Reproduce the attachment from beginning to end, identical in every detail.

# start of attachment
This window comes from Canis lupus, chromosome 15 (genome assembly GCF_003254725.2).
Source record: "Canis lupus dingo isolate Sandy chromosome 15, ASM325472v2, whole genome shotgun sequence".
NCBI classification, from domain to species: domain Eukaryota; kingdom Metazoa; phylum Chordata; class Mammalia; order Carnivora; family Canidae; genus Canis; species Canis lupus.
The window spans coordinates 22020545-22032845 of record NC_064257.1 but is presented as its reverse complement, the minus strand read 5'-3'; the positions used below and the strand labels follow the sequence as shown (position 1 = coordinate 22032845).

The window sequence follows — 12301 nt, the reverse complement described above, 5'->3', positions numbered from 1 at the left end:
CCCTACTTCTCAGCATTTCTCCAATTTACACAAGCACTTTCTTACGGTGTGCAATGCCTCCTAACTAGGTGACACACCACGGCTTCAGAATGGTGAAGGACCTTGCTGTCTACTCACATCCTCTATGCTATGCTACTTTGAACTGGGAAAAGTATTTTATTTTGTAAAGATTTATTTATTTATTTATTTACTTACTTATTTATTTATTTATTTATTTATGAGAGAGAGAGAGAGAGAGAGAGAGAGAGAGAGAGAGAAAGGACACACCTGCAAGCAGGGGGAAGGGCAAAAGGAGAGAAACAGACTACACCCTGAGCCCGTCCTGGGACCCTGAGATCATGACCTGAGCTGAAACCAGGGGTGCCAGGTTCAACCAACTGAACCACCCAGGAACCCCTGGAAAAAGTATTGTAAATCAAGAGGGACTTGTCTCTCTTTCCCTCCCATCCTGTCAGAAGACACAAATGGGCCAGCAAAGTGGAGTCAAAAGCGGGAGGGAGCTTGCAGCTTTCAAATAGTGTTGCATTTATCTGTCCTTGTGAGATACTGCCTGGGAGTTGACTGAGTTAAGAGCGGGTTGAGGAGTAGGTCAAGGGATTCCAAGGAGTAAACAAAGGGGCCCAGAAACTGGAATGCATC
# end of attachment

This window comes from Canis lupus, chromosome 15 (genome assembly GCF_003254725.2).
Source record: "Canis lupus dingo isolate Sandy chromosome 15, ASM325472v2, whole genome shotgun sequence".
NCBI classification, from domain to species: domain Eukaryota; kingdom Metazoa; phylum Chordata; class Mammalia; order Carnivora; family Canidae; genus Canis; species Canis lupus.
The window spans coordinates 22020545-22032845 of record NC_064257.1 but is presented as its reverse complement, the minus strand read 5'-3'; the positions used below and the strand labels follow the sequence as shown (position 1 = coordinate 22032845).

The window sequence follows — 12301 nt, the reverse complement described above, 5'->3', positions numbered from 1 at the left end:
CCCTACTTCTCAGCATTTCTCCAATTTACACAAGCACTTTCTTACGGTGTGCAATGCCTCCTAACTAGGTGACACACCACGGCTTCAGAATGGTGAAGGACCTTGCTGTCTACTCACATCCTCTATGCTATGCTACTTTGAACTGGGAAAAGTATTTTATTTTGTAAAGATTTATTTATTTATTTATTTACTTACTTATTTATTTATTTATTTATTTATGAGAGAGAGAGAGAGAGAGAGAGAGAGAGAGAGAGAGAAAGGACACACCTGCAAGCAGGGGGAAGGGCAAAAGGAGAGAAACAGACTACACCCTGAGCCCGTCCTGGGACCCTGAGATCATGACCTGAGCTGAAACCAGGGGTGCCAGGTTCAACCAACTGAACCACCCAGGAACCCCTGGAAAAAGTATTGTAAATCAAGAGGGACTTGTCTCTCTTTCCCTCCCATCCTGTCAGAAGACACAAATGGGCCAGCAAAGTGGAGTCAAAAGCGGGAGGGAGCTTGCAGCTTTCAAATAGTGTTGCATTTATCTGTCCTTGTGAGATACTGCCTGGGAGTTGACTGAGTTAAGAGCGGGTTGAGGAGTAGGTCAAGGGATTCCAAGGAGTAAACAAAGGGGCCCAGAAACTGGAATGCATC